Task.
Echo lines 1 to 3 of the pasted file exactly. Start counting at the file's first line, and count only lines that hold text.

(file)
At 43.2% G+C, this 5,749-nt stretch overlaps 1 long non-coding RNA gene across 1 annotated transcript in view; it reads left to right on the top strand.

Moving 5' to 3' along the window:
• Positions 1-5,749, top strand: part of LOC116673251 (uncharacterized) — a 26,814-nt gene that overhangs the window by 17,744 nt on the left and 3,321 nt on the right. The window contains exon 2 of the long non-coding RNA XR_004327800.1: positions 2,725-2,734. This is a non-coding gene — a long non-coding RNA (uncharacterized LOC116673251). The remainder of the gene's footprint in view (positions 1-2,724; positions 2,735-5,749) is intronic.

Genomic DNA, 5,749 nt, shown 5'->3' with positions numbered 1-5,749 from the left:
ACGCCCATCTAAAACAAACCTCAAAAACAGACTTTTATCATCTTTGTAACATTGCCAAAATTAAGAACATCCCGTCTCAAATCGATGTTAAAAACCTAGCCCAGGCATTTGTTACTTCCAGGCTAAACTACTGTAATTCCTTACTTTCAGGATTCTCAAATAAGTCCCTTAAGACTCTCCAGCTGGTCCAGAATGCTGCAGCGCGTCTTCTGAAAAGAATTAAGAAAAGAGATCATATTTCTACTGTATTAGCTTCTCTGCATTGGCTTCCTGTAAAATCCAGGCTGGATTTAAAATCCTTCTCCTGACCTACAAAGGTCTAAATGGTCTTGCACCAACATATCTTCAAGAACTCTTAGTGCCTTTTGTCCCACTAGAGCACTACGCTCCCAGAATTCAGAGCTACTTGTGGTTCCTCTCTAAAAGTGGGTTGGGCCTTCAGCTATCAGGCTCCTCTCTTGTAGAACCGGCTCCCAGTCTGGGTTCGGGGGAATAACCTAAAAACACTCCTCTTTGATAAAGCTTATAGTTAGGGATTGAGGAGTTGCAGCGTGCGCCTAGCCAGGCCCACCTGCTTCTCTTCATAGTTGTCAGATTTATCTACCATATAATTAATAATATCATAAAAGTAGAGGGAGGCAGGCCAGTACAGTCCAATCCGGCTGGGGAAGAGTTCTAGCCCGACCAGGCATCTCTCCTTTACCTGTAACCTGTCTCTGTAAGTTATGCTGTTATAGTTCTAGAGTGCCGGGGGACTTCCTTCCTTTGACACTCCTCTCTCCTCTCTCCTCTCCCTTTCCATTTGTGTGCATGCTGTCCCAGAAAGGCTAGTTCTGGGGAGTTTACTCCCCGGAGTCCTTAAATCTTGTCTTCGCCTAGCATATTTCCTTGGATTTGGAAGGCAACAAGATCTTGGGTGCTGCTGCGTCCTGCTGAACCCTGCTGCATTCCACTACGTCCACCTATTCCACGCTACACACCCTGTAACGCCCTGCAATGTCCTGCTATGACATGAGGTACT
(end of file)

At 43.2% G+C, this 5,749-nt stretch overlaps 1 long non-coding RNA gene across 1 annotated transcript in view; it reads left to right on the top strand.

Moving 5' to 3' along the window:
• Positions 1-5,749, top strand: part of LOC116673251 (uncharacterized) — a 26,814-nt gene that overhangs the window by 17,744 nt on the left and 3,321 nt on the right. The window contains exon 2 of the long non-coding RNA XR_004327800.1: positions 2,725-2,734. This is a non-coding gene — a long non-coding RNA (uncharacterized LOC116673251). The remainder of the gene's footprint in view (positions 1-2,724; positions 2,735-5,749) is intronic.